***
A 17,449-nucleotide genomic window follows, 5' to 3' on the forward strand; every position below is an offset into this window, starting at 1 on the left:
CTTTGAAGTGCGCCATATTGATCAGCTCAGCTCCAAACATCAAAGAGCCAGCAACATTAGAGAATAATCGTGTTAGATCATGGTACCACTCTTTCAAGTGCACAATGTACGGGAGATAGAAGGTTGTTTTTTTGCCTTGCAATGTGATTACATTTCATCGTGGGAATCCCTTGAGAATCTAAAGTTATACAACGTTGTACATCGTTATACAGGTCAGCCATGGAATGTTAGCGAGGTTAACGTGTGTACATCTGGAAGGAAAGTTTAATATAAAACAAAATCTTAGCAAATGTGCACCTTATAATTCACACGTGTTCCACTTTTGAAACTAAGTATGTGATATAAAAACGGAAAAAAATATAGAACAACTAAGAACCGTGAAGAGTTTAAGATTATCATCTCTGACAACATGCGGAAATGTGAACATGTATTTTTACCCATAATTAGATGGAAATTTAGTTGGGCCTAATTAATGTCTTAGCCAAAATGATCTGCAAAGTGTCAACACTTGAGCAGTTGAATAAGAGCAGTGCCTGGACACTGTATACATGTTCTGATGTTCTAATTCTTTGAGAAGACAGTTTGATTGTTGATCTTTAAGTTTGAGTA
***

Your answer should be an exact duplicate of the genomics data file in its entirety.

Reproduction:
A 17,449-nucleotide genomic window follows, 5' to 3' on the forward strand; every position below is an offset into this window, starting at 1 on the left:
CTTTGAAGTGCGCCATATTGATCAGCTCAGCTCCAAACATCAAAGAGCCAGCAACATTAGAGAATAATCGTGTTAGATCATGGTACCACTCTTTCAAGTGCACAATGTACGGGAGATAGAAGGTTGTTTTTTTGCCTTGCAATGTGATTACATTTCATCGTGGGAATCCCTTGAGAATCTAAAGTTATACAACGTTGTACATCGTTATACAGGTCAGCCATGGAATGTTAGCGAGGTTAACGTGTGTACATCTGGAAGGAAAGTTTAATATAAAACAAAATCTTAGCAAATGTGCACCTTATAATTCACACGTGTTCCACTTTTGAAACTAAGTATGTGATATAAAAACGGAAAAAAATATAGAACAACTAAGAACCGTGAAGAGTTTAAGATTATCATCTCTGACAACATGCGGAAATGTGAACATGTATTTTTACCCATAATTAGATGGAAATTTAGTTGGGCCTAATTAATGTCTTAGCCAAAATGATCTGCAAAGTGTCAACACTTGAGCAGTTGAATAAGAGCAGTGCCTGGACACTGTATACATGTTCTGATGTTCTAATTCTTTGAGAAGACAGTTTGATTGTTGATCTTTAAGTTTGAGTA